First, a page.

A carefully curated collection of videos about the history of Lotus and the 111 chassis, for your edification:
The history of Lotus is inseparable from the history of Grand Prix, which became Formula One. The Lotus logo still bears the initials of its creator, Anthony Colin Bruce Chapman. When British racing car builders typically gave their designs their own name e.g. Cooper, Brabham, McLaren, etc., Chapman named his company Lotus Engineering Co. Why Lotus? No one knows for certain. Not even his wife, Hazel. Though one source says “Lotus blossom” was his nickname for her. Another story is that it comes from “Lot U/S”, U/S signifying unsold, as stamped on boxes of surplus parts he bought. As we’re left to indulge speculations, I like to think it was a combination of such things, for realizing new combinations of ideas seems to be essence of Colin Chapman’s sort of renegade genius.
The early years of Grand Prix racing were for the hobbyist. You raced because craved speed and could afford to campaign across the Europe. Through the 1920’s, Italian cars led. With the 1930’s came the manufacturer-backed, professionally organized racing team of Mercedes, entering the W154. The race management of Alfred Neubauer, the first of his kind, sent the Italian teams to the back of the pack until WWII halted Grand Prix.
After the war, Britain greatly aspired to Grand Prix championship. First, by attempting to imitate the pre-war Germans. Raymond Mays organized BRM (British Racing Motor Co.) to engineer the Type 15, a down-sized Mercedes W154-look-alike. But its V16 engine and fragile transmission proved an embarrassment. By 1955, Mercedes regained its dominant ranking, taking the first four places in the British Grand Prix that year. As if for consolation, the second place driver was Sterling Moss, a prototype of the world class British racing driver.
’55 was also the year of the terrible accident at Le Mans, which saw 80-plus (reports vary) spectators killed by a Mercedes hurled in to the grand stands. Mercedes soon after withdrew from competitive motor sports, if temporarily, leaving Ferrari, Maserati and Alpha Romeo to regain their earlier Grand Prix status.
The 50’s was an age of engines, and Italian engine design was superior, delivering wins throughout the decade. On the continent, as in the U.S., racing car development centered on “muscle”, rather than agility. Chassis and suspension innovations lagged behind power plant development.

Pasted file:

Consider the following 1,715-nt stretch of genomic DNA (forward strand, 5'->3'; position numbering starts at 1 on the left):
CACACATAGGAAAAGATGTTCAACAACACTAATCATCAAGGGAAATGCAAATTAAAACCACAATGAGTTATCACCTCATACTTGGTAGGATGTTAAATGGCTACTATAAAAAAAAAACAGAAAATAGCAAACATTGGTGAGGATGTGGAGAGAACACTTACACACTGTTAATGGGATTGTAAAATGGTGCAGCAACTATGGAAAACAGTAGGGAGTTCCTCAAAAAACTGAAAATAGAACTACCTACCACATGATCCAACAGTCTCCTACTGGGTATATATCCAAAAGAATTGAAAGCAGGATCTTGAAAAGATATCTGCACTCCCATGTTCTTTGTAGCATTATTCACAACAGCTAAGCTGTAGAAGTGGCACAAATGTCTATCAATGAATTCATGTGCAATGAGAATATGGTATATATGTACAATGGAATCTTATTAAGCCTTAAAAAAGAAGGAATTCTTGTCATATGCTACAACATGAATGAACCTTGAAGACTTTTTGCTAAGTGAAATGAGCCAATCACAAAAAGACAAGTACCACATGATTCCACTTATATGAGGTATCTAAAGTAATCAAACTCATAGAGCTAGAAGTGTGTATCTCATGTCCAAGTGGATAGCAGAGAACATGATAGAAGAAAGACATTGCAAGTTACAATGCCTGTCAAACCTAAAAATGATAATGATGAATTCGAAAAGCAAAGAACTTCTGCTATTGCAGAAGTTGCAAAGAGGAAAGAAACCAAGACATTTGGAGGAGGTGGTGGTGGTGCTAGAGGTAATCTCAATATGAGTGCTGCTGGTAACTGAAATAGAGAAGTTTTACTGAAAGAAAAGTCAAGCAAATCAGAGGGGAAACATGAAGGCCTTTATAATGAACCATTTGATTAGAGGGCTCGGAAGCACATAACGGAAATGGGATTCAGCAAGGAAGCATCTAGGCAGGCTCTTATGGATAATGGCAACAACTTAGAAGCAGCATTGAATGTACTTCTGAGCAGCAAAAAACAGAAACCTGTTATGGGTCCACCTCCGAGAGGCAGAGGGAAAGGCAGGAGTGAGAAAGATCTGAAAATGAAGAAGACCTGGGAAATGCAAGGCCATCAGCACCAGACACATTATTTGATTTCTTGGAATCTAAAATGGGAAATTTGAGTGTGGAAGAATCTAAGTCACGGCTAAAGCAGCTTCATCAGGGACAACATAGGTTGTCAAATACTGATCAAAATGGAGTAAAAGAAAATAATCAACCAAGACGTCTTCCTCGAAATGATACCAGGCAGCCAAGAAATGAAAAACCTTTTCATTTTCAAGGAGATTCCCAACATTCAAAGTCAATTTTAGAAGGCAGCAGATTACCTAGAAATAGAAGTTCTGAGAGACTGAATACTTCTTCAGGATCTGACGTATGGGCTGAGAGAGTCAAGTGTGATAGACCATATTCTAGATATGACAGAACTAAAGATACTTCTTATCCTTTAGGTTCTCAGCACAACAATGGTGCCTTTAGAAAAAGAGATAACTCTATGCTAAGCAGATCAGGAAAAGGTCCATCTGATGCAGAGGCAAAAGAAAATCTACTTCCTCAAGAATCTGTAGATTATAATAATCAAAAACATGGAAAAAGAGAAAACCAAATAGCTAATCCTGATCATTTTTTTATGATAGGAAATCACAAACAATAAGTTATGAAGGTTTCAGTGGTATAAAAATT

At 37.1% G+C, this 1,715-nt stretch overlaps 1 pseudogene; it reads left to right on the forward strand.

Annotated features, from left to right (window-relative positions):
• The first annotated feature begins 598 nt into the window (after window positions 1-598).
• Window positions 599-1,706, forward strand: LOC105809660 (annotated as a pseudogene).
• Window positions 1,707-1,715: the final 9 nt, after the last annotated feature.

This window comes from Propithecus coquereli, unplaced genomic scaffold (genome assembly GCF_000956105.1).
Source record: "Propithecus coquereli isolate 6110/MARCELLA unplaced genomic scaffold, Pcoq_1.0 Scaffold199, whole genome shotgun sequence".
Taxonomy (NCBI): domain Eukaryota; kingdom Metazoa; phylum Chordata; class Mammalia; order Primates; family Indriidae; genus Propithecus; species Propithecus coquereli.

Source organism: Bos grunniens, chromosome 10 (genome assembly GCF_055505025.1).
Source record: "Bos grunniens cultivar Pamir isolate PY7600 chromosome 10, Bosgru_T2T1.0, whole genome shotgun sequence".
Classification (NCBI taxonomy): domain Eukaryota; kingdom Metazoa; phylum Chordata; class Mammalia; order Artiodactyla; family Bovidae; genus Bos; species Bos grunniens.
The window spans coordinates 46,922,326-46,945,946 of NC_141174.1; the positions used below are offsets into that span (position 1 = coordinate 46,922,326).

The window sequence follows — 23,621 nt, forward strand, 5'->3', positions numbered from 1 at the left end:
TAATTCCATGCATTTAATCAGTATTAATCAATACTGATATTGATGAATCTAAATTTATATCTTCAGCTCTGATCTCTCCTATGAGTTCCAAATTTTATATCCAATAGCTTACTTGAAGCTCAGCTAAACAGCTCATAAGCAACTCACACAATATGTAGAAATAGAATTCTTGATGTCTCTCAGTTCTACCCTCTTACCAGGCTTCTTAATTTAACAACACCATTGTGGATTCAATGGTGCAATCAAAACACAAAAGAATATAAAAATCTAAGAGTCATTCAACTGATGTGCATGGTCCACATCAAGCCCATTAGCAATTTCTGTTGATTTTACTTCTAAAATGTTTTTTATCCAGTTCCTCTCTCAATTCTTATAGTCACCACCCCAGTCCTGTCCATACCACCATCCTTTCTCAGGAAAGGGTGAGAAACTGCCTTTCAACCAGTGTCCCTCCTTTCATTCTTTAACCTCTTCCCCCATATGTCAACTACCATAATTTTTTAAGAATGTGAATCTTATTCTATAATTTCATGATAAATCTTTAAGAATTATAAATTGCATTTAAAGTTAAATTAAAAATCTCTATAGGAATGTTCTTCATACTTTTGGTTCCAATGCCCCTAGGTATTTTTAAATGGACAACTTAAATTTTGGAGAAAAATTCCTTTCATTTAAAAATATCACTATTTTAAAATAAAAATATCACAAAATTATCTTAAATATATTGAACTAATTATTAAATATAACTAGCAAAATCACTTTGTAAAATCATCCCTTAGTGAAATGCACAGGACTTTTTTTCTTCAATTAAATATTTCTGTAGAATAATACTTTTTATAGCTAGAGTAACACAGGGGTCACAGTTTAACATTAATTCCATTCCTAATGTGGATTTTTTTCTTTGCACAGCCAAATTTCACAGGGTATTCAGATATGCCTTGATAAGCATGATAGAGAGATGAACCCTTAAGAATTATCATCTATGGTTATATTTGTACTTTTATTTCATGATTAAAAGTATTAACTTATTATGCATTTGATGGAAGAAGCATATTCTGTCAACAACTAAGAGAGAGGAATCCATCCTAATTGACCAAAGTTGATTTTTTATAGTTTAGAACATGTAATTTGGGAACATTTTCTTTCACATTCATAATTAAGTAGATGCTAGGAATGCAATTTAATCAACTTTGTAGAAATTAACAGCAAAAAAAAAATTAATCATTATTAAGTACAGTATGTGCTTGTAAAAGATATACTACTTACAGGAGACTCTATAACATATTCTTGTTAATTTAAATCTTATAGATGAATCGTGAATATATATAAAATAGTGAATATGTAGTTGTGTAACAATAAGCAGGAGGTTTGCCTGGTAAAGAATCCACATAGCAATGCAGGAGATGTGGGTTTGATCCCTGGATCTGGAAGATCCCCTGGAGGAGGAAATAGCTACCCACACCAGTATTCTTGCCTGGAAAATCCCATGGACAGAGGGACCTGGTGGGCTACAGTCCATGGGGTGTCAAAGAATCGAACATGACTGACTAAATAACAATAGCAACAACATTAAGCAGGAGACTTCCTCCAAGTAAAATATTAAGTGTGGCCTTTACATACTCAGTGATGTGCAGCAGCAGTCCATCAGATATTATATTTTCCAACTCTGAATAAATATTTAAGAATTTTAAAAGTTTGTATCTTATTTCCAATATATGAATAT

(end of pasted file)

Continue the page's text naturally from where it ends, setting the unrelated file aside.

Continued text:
The Turning Point
Post-war Britain had something that no other European country had in such abundance; advanced aircraft design and technical expertise. As that industry declined in the late 1950’s, experience in lightweight construction and aerodynamics found its way in to English motorsport. The English racing car designers, e.g. BRM, Cooper, Lotus, Lola, and later McLaren, emphasized lightness of the chassis and reduced air resistance in the overall form factor. On Formula One/F1 road courses, agility was the new power.
1959 was the year rear/mid-engined cars took over F1, with Jack Brabham winning at Monaco in a Cooper T51 (which he helped build). Credit for the mid-engine configuration F1 cars from ’59 on belongs primarily to Cooper. Although Germany’s Auto Union (now Audi/Volkswagen) raced rear-engine cars in pre-war Gran Prix. Britain’s Dick Seaman won the 1938 Grand Prix in a rear-engined Auto Union. In Britain, at least, the rear-engined cars began with the JA Prestwich (J.A.P.) Motors powered, chain-driven, Cooper 500 prototype. In other words, British racers were on a budget, British motorcycle engines were prolific, and chain-drive suited rear-engine placement. Cooper’s success in F3 and F2 launched them in to F1.
Though not the first or only racing car designer to employ the mid/rear engine configuration in F1, Lotus certainly proved quick to fully exploit it. The Lotus Type 18, the first mid-engined Lotus, won at Monaco in 1960, driven by Stirling Moss.
After losing to the new breed of English underdogs, Enzo Farrari himself dubbed the English upstarts “garagistas”—garage workers. Not without reason. In the early 1960’s they were mainly single car entrants. In the early years they supported racing with day jobs. A used car and parts salesmen respectively, in the cases of Frank Williams and Bernie Ecclestone, and aluminum salesman in the case of Colin Chapman. Before these and other Englishmen changed the shape of Formula One racing forever, they engineered racing cars and raced them for personal rewards. There were no sponsors, and little if any direct financial incentive. Their chassis were often home-built, or second hand, using engines from Bristol, Ford, and Coventry-Climax.
In 1963 Lotus finally achieved the F1 World Championship for both constructor and driver, with Jim Clark at the wheel of of the Lotus 25. It was this car, the first to utilize a monocoque chassis design in F1 (still used today), and this driver, still hailed as singularly gifted among the pantheon of F1 hall of famers, which cemented the reputation of Lotus, and Clark, their careers then inseparable, as world class competitors.
A fiercely independent and sometimes rebellious teenager without formal mechanical training, but an abundance of talent, curiosity, and drive, left his village under Mount Fuji to find work in the big city as a mechanic. The year was 1921.